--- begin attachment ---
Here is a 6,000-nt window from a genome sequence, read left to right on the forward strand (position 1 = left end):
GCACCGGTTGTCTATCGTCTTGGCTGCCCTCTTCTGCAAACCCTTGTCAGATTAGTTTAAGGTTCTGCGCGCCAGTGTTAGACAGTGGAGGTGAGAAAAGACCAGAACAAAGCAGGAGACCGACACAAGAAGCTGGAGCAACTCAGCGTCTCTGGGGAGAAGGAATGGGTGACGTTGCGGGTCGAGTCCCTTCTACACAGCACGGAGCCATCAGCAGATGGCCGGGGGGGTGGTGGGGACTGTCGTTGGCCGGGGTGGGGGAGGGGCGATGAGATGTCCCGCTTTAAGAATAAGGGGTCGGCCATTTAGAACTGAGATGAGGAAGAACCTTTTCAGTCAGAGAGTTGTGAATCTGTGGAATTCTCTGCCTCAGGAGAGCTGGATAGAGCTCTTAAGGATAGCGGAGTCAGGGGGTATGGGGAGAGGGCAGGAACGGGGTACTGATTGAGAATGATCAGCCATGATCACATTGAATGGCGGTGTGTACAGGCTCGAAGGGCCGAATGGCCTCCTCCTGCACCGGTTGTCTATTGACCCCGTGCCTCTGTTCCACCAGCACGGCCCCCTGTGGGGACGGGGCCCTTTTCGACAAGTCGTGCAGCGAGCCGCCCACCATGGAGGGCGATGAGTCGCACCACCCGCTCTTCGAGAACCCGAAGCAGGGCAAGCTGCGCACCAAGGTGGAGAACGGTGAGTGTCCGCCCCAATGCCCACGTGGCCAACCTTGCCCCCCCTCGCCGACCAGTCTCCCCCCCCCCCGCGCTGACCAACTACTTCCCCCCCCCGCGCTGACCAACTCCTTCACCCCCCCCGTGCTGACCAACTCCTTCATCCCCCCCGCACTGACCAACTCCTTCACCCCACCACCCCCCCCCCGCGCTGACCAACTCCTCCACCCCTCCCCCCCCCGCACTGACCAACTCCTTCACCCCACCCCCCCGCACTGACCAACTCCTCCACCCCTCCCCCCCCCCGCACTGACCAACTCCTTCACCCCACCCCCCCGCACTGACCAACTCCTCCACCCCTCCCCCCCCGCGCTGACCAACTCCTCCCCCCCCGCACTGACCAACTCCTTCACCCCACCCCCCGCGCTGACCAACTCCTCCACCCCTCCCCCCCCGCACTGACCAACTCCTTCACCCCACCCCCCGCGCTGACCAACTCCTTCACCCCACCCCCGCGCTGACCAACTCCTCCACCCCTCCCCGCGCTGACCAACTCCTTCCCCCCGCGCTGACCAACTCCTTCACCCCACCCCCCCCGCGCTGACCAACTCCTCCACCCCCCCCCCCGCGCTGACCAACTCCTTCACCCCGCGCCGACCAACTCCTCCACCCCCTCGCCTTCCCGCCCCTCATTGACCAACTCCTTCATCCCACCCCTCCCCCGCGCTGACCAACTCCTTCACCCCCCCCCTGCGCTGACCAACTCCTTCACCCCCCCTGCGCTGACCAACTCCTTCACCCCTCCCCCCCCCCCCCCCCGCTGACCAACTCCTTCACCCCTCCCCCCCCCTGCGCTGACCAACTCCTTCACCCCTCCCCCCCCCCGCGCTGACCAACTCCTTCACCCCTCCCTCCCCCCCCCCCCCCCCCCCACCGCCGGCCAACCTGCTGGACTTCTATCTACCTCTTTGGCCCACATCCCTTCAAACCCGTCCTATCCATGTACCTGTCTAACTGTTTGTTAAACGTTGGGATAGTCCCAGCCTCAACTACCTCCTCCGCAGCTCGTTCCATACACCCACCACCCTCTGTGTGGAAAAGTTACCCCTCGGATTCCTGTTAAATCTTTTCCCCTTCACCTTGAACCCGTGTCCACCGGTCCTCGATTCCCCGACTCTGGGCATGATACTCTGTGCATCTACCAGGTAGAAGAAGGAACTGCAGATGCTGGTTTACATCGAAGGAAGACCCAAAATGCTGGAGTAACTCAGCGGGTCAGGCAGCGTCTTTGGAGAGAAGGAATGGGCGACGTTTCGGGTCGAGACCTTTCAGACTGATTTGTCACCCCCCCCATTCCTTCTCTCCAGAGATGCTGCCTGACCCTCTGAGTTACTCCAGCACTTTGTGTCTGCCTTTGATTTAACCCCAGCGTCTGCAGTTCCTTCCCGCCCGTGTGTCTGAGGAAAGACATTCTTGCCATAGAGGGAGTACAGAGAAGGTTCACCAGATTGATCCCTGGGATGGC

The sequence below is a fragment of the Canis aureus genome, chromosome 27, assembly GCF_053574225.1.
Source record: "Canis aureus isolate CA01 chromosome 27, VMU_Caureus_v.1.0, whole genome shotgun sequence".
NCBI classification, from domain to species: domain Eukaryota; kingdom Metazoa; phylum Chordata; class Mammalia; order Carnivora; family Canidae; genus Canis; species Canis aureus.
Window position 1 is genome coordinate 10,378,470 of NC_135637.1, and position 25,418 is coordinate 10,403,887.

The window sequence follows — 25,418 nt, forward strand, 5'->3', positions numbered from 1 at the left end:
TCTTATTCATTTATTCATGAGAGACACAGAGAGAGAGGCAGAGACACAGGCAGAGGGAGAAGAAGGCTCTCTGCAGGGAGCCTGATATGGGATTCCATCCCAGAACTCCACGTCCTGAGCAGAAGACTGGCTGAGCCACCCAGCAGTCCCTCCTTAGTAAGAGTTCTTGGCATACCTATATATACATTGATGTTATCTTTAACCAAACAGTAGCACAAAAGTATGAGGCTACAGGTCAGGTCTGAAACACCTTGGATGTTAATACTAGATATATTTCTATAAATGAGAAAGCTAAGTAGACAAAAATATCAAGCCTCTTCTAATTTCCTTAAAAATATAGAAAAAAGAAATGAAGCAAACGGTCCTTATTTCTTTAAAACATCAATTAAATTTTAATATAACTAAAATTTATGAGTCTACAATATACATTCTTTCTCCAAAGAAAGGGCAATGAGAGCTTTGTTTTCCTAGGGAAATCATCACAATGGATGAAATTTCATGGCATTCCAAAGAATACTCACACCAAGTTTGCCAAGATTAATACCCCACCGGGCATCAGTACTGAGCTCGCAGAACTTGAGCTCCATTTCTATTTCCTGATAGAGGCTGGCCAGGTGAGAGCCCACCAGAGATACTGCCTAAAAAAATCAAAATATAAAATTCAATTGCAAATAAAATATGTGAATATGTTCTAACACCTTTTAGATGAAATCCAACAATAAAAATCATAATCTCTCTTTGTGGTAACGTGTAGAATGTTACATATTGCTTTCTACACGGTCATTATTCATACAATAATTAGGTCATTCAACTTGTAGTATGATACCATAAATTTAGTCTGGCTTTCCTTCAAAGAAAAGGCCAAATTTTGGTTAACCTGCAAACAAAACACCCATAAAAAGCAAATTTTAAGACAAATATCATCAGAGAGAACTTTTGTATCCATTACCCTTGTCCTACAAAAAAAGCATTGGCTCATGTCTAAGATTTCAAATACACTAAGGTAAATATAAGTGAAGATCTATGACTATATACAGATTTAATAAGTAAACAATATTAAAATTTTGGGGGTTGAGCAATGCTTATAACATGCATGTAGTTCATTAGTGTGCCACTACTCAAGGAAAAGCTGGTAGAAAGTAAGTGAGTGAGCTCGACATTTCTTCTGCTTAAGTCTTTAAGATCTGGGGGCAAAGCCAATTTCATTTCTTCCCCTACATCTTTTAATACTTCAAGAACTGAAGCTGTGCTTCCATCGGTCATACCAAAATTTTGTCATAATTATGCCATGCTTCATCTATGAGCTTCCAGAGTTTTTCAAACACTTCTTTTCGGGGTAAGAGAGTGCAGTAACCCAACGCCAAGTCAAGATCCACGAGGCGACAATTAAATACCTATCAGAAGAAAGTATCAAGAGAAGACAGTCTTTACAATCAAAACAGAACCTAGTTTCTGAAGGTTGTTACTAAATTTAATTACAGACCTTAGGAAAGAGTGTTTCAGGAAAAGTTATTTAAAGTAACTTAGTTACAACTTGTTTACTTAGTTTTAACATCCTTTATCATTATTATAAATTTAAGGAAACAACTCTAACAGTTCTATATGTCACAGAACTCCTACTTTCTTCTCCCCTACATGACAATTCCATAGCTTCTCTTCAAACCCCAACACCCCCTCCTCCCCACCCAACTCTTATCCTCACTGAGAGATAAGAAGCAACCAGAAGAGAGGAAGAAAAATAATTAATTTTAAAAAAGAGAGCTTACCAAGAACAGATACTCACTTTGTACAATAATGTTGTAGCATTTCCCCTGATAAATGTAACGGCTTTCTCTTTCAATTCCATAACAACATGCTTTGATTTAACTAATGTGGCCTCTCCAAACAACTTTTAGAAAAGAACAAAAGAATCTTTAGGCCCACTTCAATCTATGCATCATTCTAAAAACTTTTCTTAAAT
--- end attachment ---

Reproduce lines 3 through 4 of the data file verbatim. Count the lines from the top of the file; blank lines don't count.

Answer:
The sequence below is a fragment of the Canis aureus genome, chromosome 27, assembly GCF_053574225.1.
Source record: "Canis aureus isolate CA01 chromosome 27, VMU_Caureus_v.1.0, whole genome shotgun sequence".